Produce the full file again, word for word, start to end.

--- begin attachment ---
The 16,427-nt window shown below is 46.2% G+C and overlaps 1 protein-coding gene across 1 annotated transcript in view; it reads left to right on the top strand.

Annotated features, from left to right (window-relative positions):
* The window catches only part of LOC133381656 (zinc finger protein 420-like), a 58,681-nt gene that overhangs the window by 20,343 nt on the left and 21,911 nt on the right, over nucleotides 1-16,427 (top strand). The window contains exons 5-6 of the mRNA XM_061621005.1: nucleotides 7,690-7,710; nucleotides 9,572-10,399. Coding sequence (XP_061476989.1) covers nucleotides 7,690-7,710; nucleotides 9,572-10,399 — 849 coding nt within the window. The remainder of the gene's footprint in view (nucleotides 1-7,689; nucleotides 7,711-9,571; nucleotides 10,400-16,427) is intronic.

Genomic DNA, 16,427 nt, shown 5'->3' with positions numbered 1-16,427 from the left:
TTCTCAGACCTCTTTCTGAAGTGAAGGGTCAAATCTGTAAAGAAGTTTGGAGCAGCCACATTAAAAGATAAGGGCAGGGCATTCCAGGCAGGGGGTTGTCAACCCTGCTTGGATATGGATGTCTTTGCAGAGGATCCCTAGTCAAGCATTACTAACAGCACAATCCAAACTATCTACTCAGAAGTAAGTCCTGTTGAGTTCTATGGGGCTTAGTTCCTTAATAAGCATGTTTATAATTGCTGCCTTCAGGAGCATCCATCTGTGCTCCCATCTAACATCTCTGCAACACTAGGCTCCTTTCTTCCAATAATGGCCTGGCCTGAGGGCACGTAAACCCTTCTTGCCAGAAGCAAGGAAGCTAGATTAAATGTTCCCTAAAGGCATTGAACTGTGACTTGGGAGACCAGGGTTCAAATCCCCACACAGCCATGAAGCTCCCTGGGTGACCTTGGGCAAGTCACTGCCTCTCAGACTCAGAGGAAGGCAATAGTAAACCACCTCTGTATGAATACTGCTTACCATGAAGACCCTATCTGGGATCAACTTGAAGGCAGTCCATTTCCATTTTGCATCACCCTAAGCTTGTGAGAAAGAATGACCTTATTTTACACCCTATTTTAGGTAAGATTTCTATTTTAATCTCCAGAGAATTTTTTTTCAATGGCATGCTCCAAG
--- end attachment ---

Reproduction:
The 16,427-nt window shown below is 46.2% G+C and overlaps 1 protein-coding gene across 1 annotated transcript in view; it reads left to right on the top strand.

Annotated features, from left to right (window-relative positions):
* The window catches only part of LOC133381656 (zinc finger protein 420-like), a 58,681-nt gene that overhangs the window by 20,343 nt on the left and 21,911 nt on the right, over nucleotides 1-16,427 (top strand). The window contains exons 5-6 of the mRNA XM_061621005.1: nucleotides 7,690-7,710; nucleotides 9,572-10,399. Coding sequence (XP_061476989.1) covers nucleotides 7,690-7,710; nucleotides 9,572-10,399 — 849 coding nt within the window. The remainder of the gene's footprint in view (nucleotides 1-7,689; nucleotides 7,711-9,571; nucleotides 10,400-16,427) is intronic.

Genomic DNA, 16,427 nt, shown 5'->3' with positions numbered 1-16,427 from the left:
TTCTCAGACCTCTTTCTGAAGTGAAGGGTCAAATCTGTAAAGAAGTTTGGAGCAGCCACATTAAAAGATAAGGGCAGGGCATTCCAGGCAGGGGGTTGTCAACCCTGCTTGGATATGGATGTCTTTGCAGAGGATCCCTAGTCAAGCATTACTAACAGCACAATCCAAACTATCTACTCAGAAGTAAGTCCTGTTGAGTTCTATGGGGCTTAGTTCCTTAATAAGCATGTTTATAATTGCTGCCTTCAGGAGCATCCATCTGTGCTCCCATCTAACATCTCTGCAACACTAGGCTCCTTTCTTCCAATAATGGCCTGGCCTGAGGGCACGTAAACCCTTCTTGCCAGAAGCAAGGAAGCTAGATTAAATGTTCCCTAAAGGCATTGAACTGTGACTTGGGAGACCAGGGTTCAAATCCCCACACAGCCATGAAGCTCCCTGGGTGACCTTGGGCAAGTCACTGCCTCTCAGACTCAGAGGAAGGCAATAGTAAACCACCTCTGTATGAATACTGCTTACCATGAAGACCCTATCTGGGATCAACTTGAAGGCAGTCCATTTCCATTTTGCATCACCCTAAGCTTGTGAGAAAGAATGACCTTATTTTACACCCTATTTTAGGTAAGATTTCTATTTTAATCTCCAGAGAATTTTTTTTCAATGGCATGCTCCAAG